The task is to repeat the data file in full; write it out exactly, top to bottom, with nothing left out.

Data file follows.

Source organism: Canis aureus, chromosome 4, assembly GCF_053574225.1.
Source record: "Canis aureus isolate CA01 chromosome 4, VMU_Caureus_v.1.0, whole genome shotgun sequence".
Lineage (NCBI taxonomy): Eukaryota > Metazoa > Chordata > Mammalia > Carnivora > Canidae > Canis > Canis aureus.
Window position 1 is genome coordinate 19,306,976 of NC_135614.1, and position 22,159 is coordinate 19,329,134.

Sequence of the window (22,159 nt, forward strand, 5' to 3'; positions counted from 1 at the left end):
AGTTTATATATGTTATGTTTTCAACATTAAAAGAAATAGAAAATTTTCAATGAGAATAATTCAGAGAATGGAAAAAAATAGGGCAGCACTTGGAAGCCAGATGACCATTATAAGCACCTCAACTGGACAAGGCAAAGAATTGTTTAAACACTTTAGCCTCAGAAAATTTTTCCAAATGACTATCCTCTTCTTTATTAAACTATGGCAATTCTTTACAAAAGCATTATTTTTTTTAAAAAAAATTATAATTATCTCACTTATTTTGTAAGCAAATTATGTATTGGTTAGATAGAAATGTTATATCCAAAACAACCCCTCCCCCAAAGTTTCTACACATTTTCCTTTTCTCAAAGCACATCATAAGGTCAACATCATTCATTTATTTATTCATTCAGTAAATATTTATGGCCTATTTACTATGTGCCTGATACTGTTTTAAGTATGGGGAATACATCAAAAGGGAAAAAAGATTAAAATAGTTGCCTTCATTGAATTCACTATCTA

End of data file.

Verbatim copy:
Source organism: Canis aureus, chromosome 4, assembly GCF_053574225.1.
Source record: "Canis aureus isolate CA01 chromosome 4, VMU_Caureus_v.1.0, whole genome shotgun sequence".
Lineage (NCBI taxonomy): Eukaryota > Metazoa > Chordata > Mammalia > Carnivora > Canidae > Canis > Canis aureus.
Window position 1 is genome coordinate 19,306,976 of NC_135614.1, and position 22,159 is coordinate 19,329,134.

Sequence of the window (22,159 nt, forward strand, 5' to 3'; positions counted from 1 at the left end):
AGTTTATATATGTTATGTTTTCAACATTAAAAGAAATAGAAAATTTTCAATGAGAATAATTCAGAGAATGGAAAAAAATAGGGCAGCACTTGGAAGCCAGATGACCATTATAAGCACCTCAACTGGACAAGGCAAAGAATTGTTTAAACACTTTAGCCTCAGAAAATTTTTCCAAATGACTATCCTCTTCTTTATTAAACTATGGCAATTCTTTACAAAAGCATTATTTTTTTTAAAAAAAATTATAATTATCTCACTTATTTTGTAAGCAAATTATGTATTGGTTAGATAGAAATGTTATATCCAAAACAACCCCTCCCCCAAAGTTTCTACACATTTTCCTTTTCTCAAAGCACATCATAAGGTCAACATCATTCATTTATTTATTCATTCAGTAAATATTTATGGCCTATTTACTATGTGCCTGATACTGTTTTAAGTATGGGGAATACATCAAAAGGGAAAAAAGATTAAAATAGTTGCCTTCATTGAATTCACTATCTA